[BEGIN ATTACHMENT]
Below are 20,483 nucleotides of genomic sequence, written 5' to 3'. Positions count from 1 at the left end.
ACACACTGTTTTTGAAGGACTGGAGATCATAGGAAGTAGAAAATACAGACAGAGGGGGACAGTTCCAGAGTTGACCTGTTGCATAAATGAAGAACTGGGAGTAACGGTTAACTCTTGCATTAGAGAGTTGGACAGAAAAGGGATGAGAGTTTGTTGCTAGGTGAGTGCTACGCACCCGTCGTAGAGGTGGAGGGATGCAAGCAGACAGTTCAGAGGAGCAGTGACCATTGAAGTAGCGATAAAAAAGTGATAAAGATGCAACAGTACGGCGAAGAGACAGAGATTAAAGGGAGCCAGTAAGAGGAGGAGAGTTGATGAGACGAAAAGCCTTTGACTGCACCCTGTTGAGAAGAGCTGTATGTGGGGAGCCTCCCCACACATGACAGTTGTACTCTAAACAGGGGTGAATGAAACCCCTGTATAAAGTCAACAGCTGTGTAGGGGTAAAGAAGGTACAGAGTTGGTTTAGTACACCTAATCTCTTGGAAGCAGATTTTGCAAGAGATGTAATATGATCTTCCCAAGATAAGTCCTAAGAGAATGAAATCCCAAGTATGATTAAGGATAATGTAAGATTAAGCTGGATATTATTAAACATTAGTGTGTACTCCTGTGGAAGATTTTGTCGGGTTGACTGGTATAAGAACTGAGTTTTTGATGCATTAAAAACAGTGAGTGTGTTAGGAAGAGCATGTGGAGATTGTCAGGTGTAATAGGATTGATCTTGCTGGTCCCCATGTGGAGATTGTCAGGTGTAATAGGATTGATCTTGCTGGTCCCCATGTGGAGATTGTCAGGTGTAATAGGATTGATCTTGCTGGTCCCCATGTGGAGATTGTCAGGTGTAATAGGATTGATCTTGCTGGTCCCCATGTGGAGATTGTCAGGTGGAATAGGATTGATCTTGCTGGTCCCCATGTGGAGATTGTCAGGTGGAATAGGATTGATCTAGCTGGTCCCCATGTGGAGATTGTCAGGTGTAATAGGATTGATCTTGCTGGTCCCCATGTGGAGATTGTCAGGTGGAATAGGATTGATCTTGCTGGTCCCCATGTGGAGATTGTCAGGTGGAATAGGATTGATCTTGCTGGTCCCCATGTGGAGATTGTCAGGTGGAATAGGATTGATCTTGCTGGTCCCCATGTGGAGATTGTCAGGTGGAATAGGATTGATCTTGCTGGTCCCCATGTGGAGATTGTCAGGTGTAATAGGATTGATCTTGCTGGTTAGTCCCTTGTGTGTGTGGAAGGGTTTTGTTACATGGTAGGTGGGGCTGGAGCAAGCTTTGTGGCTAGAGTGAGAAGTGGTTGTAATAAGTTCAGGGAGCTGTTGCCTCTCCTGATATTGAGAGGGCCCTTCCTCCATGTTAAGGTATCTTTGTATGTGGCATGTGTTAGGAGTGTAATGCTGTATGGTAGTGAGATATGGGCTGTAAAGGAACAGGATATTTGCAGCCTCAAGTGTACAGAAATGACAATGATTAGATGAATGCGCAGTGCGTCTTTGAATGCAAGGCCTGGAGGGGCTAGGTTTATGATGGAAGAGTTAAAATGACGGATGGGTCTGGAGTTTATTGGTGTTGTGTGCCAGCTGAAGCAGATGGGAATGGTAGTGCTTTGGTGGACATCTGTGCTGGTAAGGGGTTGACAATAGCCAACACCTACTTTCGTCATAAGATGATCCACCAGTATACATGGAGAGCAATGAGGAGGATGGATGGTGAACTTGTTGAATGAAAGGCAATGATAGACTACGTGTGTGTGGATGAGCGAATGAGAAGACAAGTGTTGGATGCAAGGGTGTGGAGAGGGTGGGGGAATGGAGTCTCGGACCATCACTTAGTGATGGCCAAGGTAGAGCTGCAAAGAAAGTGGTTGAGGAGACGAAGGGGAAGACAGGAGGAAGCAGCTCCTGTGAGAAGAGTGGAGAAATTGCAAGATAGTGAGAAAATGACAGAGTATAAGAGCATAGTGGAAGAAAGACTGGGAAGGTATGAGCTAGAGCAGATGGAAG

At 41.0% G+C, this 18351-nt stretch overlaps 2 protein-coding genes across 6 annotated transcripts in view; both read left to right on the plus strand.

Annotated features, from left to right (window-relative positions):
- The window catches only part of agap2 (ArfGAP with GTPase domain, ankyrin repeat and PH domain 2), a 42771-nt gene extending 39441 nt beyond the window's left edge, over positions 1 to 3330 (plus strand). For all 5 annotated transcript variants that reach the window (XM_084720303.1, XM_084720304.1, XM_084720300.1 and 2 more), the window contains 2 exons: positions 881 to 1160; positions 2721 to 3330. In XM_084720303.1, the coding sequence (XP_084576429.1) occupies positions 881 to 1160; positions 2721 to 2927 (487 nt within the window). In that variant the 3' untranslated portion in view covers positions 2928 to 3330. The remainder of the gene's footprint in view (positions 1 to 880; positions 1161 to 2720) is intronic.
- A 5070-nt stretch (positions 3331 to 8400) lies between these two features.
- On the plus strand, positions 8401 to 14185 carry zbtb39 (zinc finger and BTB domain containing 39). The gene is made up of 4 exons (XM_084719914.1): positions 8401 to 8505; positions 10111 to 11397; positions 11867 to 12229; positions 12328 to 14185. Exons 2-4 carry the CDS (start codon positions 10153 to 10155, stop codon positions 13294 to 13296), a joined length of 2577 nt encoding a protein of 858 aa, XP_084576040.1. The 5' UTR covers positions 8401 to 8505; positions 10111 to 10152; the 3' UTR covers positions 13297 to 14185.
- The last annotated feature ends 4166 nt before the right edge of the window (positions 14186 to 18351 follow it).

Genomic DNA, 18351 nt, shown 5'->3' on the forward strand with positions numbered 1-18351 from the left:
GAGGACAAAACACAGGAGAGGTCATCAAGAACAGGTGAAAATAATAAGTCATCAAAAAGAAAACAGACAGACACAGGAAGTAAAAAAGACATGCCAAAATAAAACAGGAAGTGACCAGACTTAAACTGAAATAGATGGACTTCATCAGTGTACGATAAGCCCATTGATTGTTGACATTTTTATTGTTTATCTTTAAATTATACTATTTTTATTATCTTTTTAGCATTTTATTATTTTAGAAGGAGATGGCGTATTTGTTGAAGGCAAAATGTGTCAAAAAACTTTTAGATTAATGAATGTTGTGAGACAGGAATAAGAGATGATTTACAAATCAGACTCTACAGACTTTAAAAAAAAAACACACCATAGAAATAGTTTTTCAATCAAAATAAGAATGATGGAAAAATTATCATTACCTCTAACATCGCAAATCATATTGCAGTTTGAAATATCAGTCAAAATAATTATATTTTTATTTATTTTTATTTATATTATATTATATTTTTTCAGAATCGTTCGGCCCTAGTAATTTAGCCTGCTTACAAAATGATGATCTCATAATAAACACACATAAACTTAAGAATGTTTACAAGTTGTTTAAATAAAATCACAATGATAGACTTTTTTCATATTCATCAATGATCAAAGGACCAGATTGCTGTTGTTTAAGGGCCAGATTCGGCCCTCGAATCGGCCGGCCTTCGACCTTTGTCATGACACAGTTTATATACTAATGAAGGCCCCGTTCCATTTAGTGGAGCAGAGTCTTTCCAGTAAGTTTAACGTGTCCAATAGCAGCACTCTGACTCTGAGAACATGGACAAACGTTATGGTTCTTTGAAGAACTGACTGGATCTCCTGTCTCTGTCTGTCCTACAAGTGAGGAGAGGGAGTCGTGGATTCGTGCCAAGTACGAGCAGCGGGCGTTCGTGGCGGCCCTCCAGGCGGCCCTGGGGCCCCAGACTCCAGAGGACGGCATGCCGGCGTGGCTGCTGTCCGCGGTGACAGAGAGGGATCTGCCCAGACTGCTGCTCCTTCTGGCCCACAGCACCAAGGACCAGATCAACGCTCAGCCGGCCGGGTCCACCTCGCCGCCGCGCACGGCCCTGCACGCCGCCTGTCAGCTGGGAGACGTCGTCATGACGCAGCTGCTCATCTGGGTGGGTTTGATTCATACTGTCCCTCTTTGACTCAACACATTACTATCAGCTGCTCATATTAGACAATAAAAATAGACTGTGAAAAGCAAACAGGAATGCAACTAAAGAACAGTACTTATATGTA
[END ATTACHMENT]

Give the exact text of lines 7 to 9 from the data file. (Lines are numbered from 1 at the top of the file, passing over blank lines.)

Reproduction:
- On the plus strand, positions 8401 to 14185 carry zbtb39 (zinc finger and BTB domain containing 39). The gene is made up of 4 exons (XM_084719914.1): positions 8401 to 8505; positions 10111 to 11397; positions 11867 to 12229; positions 12328 to 14185. Exons 2-4 carry the CDS (start codon positions 10153 to 10155, stop codon positions 13294 to 13296), a joined length of 2577 nt encoding a protein of 858 aa, XP_084576040.1. The 5' UTR covers positions 8401 to 8505; positions 10111 to 10152; the 3' UTR covers positions 13297 to 14185.
- The last annotated feature ends 4166 nt before the right edge of the window (positions 14186 to 18351 follow it).

Genomic DNA, 18351 nt, shown 5'->3' on the forward strand with positions numbered 1-18351 from the left: